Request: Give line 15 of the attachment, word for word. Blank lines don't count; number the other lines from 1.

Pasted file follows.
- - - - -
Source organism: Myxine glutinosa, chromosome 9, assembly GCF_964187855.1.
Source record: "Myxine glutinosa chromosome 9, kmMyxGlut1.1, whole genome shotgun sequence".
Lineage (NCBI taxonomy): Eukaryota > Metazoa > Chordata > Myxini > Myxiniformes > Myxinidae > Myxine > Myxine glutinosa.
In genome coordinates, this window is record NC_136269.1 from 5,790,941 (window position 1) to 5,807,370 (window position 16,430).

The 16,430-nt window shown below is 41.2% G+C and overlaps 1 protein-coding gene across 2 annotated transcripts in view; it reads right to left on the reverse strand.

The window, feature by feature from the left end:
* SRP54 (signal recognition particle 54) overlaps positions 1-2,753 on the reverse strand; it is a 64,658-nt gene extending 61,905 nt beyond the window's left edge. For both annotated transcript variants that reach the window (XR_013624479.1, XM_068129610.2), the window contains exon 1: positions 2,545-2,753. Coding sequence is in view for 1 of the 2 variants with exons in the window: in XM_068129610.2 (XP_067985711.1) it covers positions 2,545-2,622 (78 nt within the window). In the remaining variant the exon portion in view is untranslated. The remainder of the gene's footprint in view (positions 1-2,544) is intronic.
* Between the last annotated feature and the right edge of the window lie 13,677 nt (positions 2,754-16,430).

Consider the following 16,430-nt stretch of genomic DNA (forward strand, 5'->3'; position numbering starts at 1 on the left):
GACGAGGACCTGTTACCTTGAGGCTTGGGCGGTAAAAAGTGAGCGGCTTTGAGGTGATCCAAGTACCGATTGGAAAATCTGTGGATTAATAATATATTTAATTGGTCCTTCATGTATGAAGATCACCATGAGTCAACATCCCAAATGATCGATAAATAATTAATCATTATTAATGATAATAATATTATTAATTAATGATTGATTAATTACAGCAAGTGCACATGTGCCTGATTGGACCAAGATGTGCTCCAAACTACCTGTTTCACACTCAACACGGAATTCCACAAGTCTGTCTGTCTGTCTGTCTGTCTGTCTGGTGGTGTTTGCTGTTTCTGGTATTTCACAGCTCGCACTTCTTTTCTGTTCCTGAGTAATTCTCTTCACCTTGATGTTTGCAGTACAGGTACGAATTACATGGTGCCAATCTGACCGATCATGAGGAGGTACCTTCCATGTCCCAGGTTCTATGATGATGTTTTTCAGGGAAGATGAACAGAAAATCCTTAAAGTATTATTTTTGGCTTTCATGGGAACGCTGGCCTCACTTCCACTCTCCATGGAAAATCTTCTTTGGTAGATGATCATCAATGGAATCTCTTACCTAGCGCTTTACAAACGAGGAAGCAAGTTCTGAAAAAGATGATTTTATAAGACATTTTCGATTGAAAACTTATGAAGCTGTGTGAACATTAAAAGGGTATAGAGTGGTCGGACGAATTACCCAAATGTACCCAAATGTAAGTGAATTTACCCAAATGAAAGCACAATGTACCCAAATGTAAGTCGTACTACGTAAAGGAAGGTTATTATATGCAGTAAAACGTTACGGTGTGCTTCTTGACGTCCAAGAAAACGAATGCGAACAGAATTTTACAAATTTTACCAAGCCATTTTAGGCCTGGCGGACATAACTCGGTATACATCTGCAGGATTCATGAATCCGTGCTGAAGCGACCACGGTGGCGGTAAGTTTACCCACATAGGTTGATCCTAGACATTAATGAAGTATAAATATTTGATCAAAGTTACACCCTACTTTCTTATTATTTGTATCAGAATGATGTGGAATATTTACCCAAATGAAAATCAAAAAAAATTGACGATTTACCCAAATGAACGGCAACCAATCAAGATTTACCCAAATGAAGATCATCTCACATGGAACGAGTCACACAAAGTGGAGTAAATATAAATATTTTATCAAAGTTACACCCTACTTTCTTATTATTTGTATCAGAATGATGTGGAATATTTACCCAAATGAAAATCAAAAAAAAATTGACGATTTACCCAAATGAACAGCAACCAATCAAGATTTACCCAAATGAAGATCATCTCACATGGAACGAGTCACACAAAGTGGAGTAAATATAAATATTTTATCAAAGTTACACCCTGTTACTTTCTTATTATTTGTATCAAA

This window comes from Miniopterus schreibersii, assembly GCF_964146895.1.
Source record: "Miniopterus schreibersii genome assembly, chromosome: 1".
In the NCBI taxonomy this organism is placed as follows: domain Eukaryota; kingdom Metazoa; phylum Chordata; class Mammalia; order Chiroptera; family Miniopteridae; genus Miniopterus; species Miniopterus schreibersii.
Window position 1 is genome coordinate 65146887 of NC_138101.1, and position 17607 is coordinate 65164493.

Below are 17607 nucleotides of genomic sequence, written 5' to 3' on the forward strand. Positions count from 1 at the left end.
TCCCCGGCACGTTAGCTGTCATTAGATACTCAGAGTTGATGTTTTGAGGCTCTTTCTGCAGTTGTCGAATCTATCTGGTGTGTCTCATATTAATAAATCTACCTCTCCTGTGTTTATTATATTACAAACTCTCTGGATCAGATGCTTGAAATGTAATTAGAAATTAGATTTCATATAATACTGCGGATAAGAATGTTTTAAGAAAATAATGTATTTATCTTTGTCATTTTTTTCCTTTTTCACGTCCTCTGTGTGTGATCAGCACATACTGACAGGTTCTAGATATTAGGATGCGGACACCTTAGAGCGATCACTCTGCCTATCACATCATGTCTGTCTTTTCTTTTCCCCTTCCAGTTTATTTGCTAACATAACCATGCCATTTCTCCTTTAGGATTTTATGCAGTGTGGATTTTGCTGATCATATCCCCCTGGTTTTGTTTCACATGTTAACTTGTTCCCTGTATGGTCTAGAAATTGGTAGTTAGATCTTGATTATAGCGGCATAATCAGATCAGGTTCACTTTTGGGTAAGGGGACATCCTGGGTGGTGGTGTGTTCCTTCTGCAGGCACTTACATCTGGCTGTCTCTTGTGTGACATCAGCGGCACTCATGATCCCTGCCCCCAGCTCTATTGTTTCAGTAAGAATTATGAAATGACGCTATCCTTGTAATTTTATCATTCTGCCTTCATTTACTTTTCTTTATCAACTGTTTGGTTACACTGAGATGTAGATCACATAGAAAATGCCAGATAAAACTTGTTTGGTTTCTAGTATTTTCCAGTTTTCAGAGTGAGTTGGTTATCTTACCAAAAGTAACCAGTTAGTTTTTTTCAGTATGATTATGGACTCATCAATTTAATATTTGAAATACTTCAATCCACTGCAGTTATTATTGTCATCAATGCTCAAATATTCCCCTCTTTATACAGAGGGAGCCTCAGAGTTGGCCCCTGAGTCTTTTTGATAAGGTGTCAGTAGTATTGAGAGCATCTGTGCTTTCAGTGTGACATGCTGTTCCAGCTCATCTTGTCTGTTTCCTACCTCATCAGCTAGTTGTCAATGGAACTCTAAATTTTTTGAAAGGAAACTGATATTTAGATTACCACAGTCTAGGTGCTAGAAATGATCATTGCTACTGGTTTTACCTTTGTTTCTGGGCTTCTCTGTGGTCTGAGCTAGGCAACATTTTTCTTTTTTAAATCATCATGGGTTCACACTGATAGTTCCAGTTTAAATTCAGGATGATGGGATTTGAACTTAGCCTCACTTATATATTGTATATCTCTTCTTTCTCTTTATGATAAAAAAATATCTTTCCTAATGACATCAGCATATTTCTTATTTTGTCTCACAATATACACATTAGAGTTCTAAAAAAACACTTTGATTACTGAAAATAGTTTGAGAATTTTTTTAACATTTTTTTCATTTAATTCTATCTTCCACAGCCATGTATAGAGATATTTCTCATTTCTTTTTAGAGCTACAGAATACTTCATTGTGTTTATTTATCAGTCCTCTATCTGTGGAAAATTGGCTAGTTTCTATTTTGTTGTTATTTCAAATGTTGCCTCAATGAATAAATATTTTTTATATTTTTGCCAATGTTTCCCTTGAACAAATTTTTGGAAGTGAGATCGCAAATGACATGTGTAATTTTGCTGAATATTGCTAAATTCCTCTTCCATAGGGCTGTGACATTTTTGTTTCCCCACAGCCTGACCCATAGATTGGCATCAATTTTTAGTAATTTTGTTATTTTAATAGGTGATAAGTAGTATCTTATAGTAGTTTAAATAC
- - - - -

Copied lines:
Below are 17607 nucleotides of genomic sequence, written 5' to 3' on the forward strand. Positions count from 1 at the left end.